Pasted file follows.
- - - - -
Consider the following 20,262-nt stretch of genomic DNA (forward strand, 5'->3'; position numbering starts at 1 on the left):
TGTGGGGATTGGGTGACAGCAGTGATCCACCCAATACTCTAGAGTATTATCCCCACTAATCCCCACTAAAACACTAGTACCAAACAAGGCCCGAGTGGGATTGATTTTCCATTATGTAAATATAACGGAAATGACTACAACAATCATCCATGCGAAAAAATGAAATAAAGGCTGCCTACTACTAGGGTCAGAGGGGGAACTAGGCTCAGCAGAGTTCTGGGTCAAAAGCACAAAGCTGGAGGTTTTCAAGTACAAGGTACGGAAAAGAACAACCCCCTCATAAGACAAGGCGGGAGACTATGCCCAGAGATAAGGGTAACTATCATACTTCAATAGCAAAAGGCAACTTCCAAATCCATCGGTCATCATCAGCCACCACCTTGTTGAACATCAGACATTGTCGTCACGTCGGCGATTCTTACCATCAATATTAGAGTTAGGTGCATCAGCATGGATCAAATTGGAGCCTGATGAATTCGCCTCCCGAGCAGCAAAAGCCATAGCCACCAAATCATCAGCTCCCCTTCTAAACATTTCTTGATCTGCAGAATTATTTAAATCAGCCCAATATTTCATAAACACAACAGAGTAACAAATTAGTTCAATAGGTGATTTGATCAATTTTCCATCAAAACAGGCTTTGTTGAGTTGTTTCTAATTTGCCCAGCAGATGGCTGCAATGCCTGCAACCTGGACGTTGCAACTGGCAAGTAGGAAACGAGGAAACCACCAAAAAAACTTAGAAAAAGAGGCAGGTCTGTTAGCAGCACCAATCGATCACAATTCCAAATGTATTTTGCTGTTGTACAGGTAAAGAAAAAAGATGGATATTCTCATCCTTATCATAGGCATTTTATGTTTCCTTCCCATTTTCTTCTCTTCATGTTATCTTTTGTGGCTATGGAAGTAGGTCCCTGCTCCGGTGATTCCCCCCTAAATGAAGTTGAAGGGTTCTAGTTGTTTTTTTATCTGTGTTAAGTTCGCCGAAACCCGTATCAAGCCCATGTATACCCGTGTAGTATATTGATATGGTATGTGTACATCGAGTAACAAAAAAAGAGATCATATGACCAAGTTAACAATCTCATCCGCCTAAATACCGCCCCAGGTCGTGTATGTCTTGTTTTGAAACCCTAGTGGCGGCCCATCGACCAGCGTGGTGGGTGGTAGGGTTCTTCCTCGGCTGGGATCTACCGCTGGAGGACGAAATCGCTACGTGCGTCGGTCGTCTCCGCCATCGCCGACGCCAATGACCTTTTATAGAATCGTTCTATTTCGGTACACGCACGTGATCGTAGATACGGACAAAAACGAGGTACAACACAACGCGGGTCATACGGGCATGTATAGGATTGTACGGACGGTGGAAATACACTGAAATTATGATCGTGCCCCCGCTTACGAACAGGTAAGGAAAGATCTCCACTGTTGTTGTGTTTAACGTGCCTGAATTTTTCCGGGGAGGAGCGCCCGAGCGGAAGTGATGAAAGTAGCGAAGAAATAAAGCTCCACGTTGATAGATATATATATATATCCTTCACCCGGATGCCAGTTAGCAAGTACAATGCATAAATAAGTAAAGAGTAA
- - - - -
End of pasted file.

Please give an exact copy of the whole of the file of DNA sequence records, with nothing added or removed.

Consider the following 20,262-nt stretch of genomic DNA (forward strand, 5'->3'; position numbering starts at 1 on the left):
TGTGGGGATTGGGTGACAGCAGTGATCCACCCAATACTCTAGAGTATTATCCCCACTAATCCCCACTAAAACACTAGTACCAAACAAGGCCCGAGTGGGATTGATTTTCCATTATGTAAATATAACGGAAATGACTACAACAATCATCCATGCGAAAAAATGAAATAAAGGCTGCCTACTACTAGGGTCAGAGGGGGAACTAGGCTCAGCAGAGTTCTGGGTCAAAAGCACAAAGCTGGAGGTTTTCAAGTACAAGGTACGGAAAAGAACAACCCCCTCATAAGACAAGGCGGGAGACTATGCCCAGAGATAAGGGTAACTATCATACTTCAATAGCAAAAGGCAACTTCCAAATCCATCGGTCATCATCAGCCACCACCTTGTTGAACATCAGACATTGTCGTCACGTCGGCGATTCTTACCATCAATATTAGAGTTAGGTGCATCAGCATGGATCAAATTGGAGCCTGATGAATTCGCCTCCCGAGCAGCAAAAGCCATAGCCACCAAATCATCAGCTCCCCTTCTAAACATTTCTTGATCTGCAGAATTATTTAAATCAGCCCAATATTTCATAAACACAACAGAGTAACAAATTAGTTCAATAGGTGATTTGATCAATTTTCCATCAAAACAGGCTTTGTTGAGTTGTTTCTAATTTGCCCAGCAGATGGCTGCAATGCCTGCAACCTGGACGTTGCAACTGGCAAGTAGGAAACGAGGAAACCACCAAAAAAACTTAGAAAAAGAGGCAGGTCTGTTAGCAGCACCAATCGATCACAATTCCAAATGTATTTTGCTGTTGTACAGGTAAAGAAAAAAGATGGATATTCTCATCCTTATCATAGGCATTTTATGTTTCCTTCCCATTTTCTTCTCTTCATGTTATCTTTTGTGGCTATGGAAGTAGGTCCCTGCTCCGGTGATTCCCCCCTAAATGAAGTTGAAGGGTTCTAGTTGTTTTTTTATCTGTGTTAAGTTCGCCGAAACCCGTATCAAGCCCATGTATACCCGTGTAGTATATTGATATGGTATGTGTACATCGAGTAACAAAAAAAGAGATCATATGACCAAGTTAACAATCTCATCCGCCTAAATACCGCCCCAGGTCGTGTATGTCTTGTTTTGAAACCCTAGTGGCGGCCCATCGACCAGCGTGGTGGGTGGTAGGGTTCTTCCTCGGCTGGGATCTACCGCTGGAGGACGAAATCGCTACGTGCGTCGGTCGTCTCCGCCATCGCCGACGCCAATGACCTTTTATAGAATCGTTCTATTTCGGTACACGCACGTGATCGTAGATACGGACAAAAACGAGGTACAACACAACGCGGGTCATACGGGCATGTATAGGATTGTACGGACGGTGGAAATACACTGAAATTATGATCGTGCCCCCGCTTACGAACAGGTAAGGAAAGATCTCCACTGTTGTTGTGTTTAACGTGCCTGAATTTTTCCGGGGAGGAGCGCCCGAGCGGAAGTGATGAAAGTAGCGAAGAAATAAAGCTCCACGTTGATAGATATATATATATATCCTTCACCCGGATGCCAGTTAGCAAGTACAATGCATAAATAAGTAAAGAGTAA